In my first year of secondary school, there was a woodland behind the school, and in the woodland lived ‘Knocker’. Knocker got the nickname because, as the story goes, he hid in the woods and knocked on the trees to scare people away.
He was different, lived differently, and was shunned, gossiped about and avoided. but looking back, I have no idea what sort of person he actually was. All I knew about him was based on the bias I’d unconsciously built up through stories others had told, regardless of what the truth actually is.
John the Baptist is one who may well have stimulated similar reactions.
John’s clothes were made of camel’s hair, and he had a leather belt around his waist. His food was locusts and wild honey.Matthew 3:4
The point Matthew is making is that John the Baptist was different. In his lifestyle. In his appearance. And in his message.
“Repent, for the kingdom of heaven has come near.”Matt 3:2-3
This is he who was spoken of through the prophet Isaiah:
“A voice of one calling in the wilderness,
‘Prepare the way for the Lord,
make straight paths for him.’”
For 400 years – the period between the Old and New testaments, there had been a perceived silence from God. No prophets, no message. Then from the wilderness comes – the literal wilderness John lived in, and the metaphorical wilderness of this silence, comes a voice saying:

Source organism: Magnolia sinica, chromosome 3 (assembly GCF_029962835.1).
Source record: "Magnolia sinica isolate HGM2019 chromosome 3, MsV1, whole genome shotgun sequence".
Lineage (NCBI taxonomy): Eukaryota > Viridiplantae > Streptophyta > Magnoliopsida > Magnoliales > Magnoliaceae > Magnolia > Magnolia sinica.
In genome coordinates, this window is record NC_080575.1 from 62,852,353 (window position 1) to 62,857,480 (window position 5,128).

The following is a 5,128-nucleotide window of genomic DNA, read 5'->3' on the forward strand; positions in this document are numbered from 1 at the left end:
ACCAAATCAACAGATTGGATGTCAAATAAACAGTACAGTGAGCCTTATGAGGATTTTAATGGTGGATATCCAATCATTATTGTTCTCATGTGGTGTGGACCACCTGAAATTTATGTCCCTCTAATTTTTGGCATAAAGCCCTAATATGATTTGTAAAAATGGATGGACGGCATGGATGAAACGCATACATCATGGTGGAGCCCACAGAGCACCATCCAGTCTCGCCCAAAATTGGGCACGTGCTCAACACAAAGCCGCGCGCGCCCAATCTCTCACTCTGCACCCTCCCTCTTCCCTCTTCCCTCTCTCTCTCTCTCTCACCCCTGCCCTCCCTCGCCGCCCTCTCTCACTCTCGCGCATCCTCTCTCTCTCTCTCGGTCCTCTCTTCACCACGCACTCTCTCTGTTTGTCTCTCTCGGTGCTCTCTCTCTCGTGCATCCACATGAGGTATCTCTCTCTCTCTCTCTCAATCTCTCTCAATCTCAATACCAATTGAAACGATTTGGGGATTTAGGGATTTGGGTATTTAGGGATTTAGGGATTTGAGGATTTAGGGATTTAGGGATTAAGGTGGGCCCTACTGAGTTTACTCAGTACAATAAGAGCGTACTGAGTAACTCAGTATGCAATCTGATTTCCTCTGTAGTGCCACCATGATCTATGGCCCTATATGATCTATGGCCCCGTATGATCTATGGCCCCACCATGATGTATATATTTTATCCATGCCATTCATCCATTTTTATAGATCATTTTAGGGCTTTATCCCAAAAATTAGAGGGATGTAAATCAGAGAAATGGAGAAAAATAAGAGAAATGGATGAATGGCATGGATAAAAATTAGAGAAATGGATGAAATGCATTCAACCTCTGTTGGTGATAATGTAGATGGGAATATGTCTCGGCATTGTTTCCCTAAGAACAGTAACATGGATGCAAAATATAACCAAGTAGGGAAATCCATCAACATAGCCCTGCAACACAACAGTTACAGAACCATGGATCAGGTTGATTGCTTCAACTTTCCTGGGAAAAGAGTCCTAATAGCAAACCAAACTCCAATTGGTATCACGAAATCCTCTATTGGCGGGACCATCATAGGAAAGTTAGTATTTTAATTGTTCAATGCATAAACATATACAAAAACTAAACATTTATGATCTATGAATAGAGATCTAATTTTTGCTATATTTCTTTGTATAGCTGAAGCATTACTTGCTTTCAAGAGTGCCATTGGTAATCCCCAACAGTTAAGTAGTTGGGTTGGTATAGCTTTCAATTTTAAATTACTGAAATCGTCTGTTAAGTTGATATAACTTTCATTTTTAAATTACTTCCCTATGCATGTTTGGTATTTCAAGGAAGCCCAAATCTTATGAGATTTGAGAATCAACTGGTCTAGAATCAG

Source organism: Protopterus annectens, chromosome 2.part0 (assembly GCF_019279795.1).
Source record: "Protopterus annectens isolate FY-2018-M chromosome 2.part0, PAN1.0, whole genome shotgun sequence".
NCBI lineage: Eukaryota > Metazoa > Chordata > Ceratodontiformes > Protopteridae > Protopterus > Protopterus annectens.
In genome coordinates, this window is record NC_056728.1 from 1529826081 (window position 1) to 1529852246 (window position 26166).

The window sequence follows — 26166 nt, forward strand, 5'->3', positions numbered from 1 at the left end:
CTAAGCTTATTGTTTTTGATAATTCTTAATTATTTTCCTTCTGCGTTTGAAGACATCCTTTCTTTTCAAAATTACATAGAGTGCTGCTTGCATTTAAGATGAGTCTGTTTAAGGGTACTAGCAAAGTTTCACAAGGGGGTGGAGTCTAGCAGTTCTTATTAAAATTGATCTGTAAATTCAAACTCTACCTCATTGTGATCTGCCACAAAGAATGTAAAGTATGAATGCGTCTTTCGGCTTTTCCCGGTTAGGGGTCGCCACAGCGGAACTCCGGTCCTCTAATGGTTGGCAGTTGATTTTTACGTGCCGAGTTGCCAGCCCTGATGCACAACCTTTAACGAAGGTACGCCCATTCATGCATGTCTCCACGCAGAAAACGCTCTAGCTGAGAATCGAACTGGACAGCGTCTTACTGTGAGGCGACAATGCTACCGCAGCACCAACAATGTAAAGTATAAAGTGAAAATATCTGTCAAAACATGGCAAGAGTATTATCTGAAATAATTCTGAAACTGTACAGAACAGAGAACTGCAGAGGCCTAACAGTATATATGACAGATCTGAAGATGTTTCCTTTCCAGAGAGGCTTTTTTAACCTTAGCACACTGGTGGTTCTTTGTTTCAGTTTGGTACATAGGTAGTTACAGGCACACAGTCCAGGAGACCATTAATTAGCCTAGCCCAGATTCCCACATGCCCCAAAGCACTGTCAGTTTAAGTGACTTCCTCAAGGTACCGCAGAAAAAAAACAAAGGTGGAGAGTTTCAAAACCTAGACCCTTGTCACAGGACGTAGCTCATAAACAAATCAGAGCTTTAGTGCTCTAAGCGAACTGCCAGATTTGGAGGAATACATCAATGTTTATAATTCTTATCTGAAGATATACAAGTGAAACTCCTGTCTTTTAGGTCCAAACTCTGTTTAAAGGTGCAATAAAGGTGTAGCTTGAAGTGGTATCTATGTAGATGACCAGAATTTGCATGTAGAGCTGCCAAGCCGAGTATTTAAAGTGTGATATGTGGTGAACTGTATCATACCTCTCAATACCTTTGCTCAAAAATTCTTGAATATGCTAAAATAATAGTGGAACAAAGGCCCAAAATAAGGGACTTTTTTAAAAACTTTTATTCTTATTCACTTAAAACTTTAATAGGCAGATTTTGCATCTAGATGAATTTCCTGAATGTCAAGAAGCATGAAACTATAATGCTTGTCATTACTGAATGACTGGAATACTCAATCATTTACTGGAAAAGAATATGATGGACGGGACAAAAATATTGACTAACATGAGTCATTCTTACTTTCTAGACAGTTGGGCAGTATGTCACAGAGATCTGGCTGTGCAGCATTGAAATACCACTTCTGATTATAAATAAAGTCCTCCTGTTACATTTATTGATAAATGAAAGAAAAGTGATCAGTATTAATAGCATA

“Prepare the Way!
The Promised One is coming.
Something is about to happen. To change. To transform.
Are you ready?“
John the Baptist, in his difference and diversity, is a trailer for the God who is about to do something different. Radical. Revolutionary. To come and dwell with us, as Immanuel, a baby who changes everything.
In doing something different God doesn’t thrown the past out with the bathwater, but takes the story into a new chapter, where prophecy is fulfilled, when the promises of God are made known differently, where the message of love and grace is repacked and transformed – into a living, walking, breathing human being.
In Christ, God did something different.
And still today, God is at work, moving among us many ways.
Known and unknown.
Expected and unexpected.
Making Room for diversity and difference.
Because in God’s story,
When God reigns,
There is room – for difference.
God makes room for you. For me. For us. for all.
Those like us,
Those different to us.
Those like John the Baptist. Those like ‘knocker’ who are different to us, seem strange, unpredictable or unusual.
So In our story,
Will we let God reign?
Will we prepare the way to make room for the difference of God?
The difference of one another?
The transformation that comes from embracing the radical and unexpected of God and God’s kingdom.
Will we make room for difference?